British Overseas Airways Corporation, not yet flying to Miami Beach, had the British monopoly on international routes, and so it would be convenient to have one American company in competition. But the result would be higher fares and thus fewer customers. Mr. Clayton therefore found monopoly to be no salvation or replacement for American ingenuity and competition.

He had likewise proposed competition in the field of international communication, despite the Navy having favored occupation by only two or three companies to conserve frequencies on the radio band.

Mr. Childs had been impressed by his firsthand viewing of the testimony of Mr. Clayton. The expressed view, he opines, got close to what the war had been about in large part, the elimination of international cartels, which had prepared the way for war, restraining trade and thus preventing economic expansion on a broad scale, spread among nations.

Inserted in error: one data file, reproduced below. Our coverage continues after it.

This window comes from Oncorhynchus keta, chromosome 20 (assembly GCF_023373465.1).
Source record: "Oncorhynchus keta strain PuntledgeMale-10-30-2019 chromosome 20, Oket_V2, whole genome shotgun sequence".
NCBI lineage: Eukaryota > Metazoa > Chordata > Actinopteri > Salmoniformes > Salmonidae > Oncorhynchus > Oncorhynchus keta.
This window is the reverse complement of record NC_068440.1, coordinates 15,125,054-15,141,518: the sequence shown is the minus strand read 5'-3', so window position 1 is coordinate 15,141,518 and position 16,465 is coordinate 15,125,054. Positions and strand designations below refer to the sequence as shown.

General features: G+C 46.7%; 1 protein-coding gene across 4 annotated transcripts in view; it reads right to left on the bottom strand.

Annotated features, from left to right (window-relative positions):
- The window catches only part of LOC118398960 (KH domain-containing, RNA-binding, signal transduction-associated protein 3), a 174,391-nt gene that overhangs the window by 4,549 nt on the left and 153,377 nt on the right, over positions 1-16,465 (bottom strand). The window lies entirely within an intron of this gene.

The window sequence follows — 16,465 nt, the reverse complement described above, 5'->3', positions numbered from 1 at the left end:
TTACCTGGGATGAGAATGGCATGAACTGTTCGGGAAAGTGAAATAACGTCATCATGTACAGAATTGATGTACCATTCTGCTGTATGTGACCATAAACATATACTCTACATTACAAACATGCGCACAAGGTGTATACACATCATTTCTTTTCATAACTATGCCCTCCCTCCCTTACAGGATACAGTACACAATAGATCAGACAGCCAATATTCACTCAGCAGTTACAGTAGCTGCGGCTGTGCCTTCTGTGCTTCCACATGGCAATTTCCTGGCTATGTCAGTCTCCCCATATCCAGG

Drew Pearson discusses Harry Truman as the man who did not wish to become President. He had enjoyed his job as Senator.

Once, during the campaign, he had dreamed that President Roosevelt had died and he was suddenly made President. He had awakened in a cold sweat. When on Thursday he had gone to the office of Speaker of the House Sam Rayburn, he was going there to discuss the possibility of that happening, when he got the call to come immediately to the White House, where Mrs. Roosevelt informed him that the nightmare had become a reality.